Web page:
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A guide to the Asian selfie apps that make you look slimmer, fairer, and overall more beautiful

US president Donald Trump Meitu
Reuters/Lucas Jackson, Meitu
Kung hei fat choi.
By Zheping Huang
Published Last updated This article is more than 2 years old.

You’ve probably seen some of the weird anime “drawings” of celebrities—including of BeyoncéMark Zuckerberg, and Donald Trump—flooding social media in recent weeks. The images come courtesy of a new “hand-drawn” feature introduced this month in Meitu, a popular Chinese app for selfies and photo-editing.

Though criticized for its handling of user data, the app has enjoyed a surge in popularity in the West since the feature’s introduction. That’s good news for the company behind it, Xiamen Meitu Technology, which went public in Hong Kong last month and hopes it has a global hit on its hands, having already enjoyed major success in China.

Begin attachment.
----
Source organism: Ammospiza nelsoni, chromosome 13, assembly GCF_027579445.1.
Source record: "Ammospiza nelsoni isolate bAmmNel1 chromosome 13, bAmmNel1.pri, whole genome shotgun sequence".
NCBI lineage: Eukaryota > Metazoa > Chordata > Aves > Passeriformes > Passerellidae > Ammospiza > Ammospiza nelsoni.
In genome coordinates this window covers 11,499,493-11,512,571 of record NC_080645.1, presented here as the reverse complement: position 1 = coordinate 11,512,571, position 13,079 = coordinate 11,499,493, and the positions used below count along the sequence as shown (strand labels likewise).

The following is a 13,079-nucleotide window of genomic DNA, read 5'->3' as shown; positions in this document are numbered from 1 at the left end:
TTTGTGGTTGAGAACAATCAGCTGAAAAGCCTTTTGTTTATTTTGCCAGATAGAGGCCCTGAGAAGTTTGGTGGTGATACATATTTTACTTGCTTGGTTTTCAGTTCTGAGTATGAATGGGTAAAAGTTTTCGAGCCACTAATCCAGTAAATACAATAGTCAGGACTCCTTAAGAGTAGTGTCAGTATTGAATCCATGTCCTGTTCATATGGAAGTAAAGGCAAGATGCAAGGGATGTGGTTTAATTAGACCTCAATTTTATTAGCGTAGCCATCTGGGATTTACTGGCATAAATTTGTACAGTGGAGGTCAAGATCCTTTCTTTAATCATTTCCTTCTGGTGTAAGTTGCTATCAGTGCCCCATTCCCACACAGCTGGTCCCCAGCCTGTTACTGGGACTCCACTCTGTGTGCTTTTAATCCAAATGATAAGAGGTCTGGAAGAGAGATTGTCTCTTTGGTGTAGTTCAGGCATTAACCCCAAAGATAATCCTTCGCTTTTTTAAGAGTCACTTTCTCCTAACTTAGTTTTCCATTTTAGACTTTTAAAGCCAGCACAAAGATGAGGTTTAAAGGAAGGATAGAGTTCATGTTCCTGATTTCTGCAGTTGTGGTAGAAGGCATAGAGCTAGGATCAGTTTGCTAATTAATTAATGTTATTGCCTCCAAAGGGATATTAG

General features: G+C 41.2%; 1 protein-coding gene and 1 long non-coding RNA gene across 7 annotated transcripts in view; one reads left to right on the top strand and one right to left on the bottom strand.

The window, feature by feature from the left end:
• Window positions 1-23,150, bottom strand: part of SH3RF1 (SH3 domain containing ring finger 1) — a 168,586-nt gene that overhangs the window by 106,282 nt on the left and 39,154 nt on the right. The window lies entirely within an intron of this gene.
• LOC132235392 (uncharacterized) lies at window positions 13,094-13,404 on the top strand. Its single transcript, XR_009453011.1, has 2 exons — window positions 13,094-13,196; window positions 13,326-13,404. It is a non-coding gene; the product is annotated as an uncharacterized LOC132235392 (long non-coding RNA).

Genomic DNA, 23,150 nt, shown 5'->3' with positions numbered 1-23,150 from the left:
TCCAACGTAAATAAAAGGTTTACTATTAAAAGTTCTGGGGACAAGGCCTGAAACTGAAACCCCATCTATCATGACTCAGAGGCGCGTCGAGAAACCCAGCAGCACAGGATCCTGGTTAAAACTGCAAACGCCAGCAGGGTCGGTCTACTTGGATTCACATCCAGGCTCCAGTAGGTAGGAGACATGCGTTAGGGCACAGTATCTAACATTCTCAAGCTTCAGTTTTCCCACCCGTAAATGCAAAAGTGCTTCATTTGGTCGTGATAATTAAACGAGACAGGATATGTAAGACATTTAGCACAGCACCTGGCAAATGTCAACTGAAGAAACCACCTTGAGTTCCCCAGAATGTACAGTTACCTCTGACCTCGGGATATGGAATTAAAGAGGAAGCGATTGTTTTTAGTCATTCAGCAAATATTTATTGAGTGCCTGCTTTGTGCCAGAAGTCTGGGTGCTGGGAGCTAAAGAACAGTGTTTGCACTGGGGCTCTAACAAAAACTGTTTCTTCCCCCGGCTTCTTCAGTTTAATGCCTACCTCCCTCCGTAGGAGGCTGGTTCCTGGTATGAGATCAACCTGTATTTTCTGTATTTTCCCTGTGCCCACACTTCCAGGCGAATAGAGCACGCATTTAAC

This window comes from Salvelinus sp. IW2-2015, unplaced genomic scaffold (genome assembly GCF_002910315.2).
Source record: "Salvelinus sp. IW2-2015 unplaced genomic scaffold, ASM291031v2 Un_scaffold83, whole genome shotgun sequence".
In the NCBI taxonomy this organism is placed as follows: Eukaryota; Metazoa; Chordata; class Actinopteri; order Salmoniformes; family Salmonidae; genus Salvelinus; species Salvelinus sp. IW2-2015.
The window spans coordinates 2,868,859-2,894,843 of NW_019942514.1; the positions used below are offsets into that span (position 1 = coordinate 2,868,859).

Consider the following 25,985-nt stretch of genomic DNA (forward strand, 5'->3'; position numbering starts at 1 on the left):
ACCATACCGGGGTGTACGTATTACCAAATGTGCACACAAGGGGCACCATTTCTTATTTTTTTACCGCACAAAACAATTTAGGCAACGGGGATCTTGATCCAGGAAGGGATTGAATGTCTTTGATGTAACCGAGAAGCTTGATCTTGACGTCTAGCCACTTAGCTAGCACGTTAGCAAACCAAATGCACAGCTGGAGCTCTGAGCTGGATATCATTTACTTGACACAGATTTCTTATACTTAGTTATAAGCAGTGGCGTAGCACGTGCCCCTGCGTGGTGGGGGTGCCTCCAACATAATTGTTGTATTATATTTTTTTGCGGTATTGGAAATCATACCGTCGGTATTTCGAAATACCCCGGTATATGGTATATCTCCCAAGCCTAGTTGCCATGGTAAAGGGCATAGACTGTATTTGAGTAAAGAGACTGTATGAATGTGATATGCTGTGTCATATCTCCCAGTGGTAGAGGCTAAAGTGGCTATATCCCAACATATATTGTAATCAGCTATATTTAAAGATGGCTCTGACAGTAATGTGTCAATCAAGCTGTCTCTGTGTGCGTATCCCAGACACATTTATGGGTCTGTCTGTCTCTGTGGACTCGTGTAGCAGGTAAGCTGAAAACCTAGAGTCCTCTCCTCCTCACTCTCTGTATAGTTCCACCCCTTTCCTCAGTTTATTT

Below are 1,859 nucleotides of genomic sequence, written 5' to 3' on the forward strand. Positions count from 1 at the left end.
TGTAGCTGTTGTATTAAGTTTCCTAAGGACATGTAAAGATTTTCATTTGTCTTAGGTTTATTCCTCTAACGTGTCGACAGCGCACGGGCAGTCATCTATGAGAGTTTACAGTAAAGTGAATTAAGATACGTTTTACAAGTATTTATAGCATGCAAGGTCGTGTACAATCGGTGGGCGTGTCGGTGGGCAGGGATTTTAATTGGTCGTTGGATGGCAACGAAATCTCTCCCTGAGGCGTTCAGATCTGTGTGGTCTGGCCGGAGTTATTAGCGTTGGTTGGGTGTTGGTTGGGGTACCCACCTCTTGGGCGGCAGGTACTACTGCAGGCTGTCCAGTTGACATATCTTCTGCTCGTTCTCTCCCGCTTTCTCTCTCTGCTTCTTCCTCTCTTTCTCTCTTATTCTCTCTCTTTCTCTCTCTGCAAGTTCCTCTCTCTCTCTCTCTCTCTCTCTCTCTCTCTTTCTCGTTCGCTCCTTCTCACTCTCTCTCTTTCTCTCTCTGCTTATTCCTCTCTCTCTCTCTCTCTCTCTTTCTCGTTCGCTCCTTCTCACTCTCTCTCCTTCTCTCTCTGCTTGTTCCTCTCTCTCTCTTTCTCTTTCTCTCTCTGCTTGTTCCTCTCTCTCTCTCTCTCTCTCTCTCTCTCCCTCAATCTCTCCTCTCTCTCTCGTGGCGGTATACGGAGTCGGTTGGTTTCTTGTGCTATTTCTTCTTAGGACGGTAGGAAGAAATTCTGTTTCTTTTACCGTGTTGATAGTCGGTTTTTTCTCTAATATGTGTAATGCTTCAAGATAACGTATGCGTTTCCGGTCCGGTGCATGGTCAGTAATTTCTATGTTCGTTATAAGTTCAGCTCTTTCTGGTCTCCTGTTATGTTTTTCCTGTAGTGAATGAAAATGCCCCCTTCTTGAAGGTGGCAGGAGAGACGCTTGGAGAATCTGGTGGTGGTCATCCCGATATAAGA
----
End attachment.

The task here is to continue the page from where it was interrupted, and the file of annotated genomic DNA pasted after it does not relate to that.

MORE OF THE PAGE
Two things to keep in mind about Meitu: First, it has better uses than making Trump adorable. Second, while it does offer many useful features, no single app can meet all the needs of die-hard selfie enthusiasts.

China is known for its obsession with selfie apps that make it look as if you’ve just had plastic surgery. Meitu is just one of them. There are so many others used in China, including ones made in Japan and South Korea, that it can quickly become bewildering.

With that in mind, I asked the most dedicated selfie-takers among my Chinese friends to recommend their must-have apps, and tested them out myself. To be sure, these apps can’t compete with the all-purpose photo-editing apps that are the mobile equivalents of Photoshop. But they are free, handy, and fun to use—and they can easily make your snaps stand out on your social media feeds.

One is simply not enough.